In an aggregate settlement, usually of a mass tort claim, a defendant agrees to pay a specific dollar amount to be divided up by the lawyer among her multiple clients which may number in the hundreds and even thousands. Each client, therefore, is in competition with all of the lawyer’s other clients suing the same defendant for a share of the fixed sum. Rule 1.8(g) of the ABA Rules of Professional Conduct requires that each client give their informed consent to their allocation. To facilitate the settlement and the often quite substantial contingency fees to be earned, lawyers may mislead clients into believing that the amounts allocated to them were the result of individual bargains between their counsel and the defendant. Indeed, notorious examples of lawyers’ failures to abide by the rule abound in the literature.
At a recent conference to consider the ALI’s proposal to effectively amend Rule 1.8(g) and allow use of advance client waivers in non-class aggregative litigation (ALI, Principles of the Law of Aggregative Litigation, §3.17 (2010), the underlying assumption of most participants was that the problems being addressed were structural. The issue posed was whether, as proposed by the ALI, advance waivers allowing a supermajority of clients to bind the entire group, should get an ethical imprimatur.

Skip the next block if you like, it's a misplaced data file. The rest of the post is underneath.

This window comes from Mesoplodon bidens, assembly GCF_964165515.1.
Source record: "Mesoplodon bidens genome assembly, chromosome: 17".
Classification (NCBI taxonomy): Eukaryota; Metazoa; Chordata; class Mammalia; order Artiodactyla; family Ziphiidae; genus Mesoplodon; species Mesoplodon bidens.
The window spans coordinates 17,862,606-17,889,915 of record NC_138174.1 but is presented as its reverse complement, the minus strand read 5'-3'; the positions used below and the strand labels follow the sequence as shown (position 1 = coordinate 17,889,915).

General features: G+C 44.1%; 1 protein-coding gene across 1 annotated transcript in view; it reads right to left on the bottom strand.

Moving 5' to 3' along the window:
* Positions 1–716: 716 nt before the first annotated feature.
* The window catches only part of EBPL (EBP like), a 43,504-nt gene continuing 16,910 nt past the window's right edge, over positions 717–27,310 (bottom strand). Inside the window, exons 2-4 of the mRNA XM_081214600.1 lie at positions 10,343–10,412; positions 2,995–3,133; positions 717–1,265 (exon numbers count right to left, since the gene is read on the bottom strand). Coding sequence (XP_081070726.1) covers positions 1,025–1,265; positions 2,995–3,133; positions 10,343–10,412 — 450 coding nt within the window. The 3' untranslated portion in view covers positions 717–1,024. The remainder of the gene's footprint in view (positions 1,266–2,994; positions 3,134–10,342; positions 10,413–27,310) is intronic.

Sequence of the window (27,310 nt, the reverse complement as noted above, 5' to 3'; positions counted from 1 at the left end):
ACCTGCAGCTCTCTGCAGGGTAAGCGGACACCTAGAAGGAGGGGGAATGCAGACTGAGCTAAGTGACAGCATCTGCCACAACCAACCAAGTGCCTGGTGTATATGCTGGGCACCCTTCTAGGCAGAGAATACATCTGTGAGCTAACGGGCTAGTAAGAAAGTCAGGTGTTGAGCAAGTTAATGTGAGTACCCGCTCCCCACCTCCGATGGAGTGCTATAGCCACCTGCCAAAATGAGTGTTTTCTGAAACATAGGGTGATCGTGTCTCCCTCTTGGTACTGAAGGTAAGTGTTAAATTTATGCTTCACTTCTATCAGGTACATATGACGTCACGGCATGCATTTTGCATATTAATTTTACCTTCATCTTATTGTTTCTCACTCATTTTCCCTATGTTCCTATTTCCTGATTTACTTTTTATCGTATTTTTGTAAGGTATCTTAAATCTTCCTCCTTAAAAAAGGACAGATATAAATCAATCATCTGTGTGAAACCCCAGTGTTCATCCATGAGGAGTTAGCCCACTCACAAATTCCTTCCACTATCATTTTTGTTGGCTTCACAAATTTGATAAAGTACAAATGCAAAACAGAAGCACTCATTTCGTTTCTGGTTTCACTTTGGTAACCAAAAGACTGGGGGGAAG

While most of the commentators focused on efficiency, efficacy and autonomy, in this essay, I have set out on a different path. I reject the view that the defects in the ethical rule governing aggregate litigation are structural. For example, contrary to one panelist’s view, I do not agree that the all-or-nothing aggregate settlement -- which can empower hold-out clients to extract higher awards -- is the devil driving lawyers to violate Rule 1.8(g) with regard to securing aggregated clients’ informed consent to their allocated share. In my view, the issue posed is more fundamental. I contend that what drives lawyers to fail to comply with Rule 1.8(g) is the lucrative nature of this area of practice.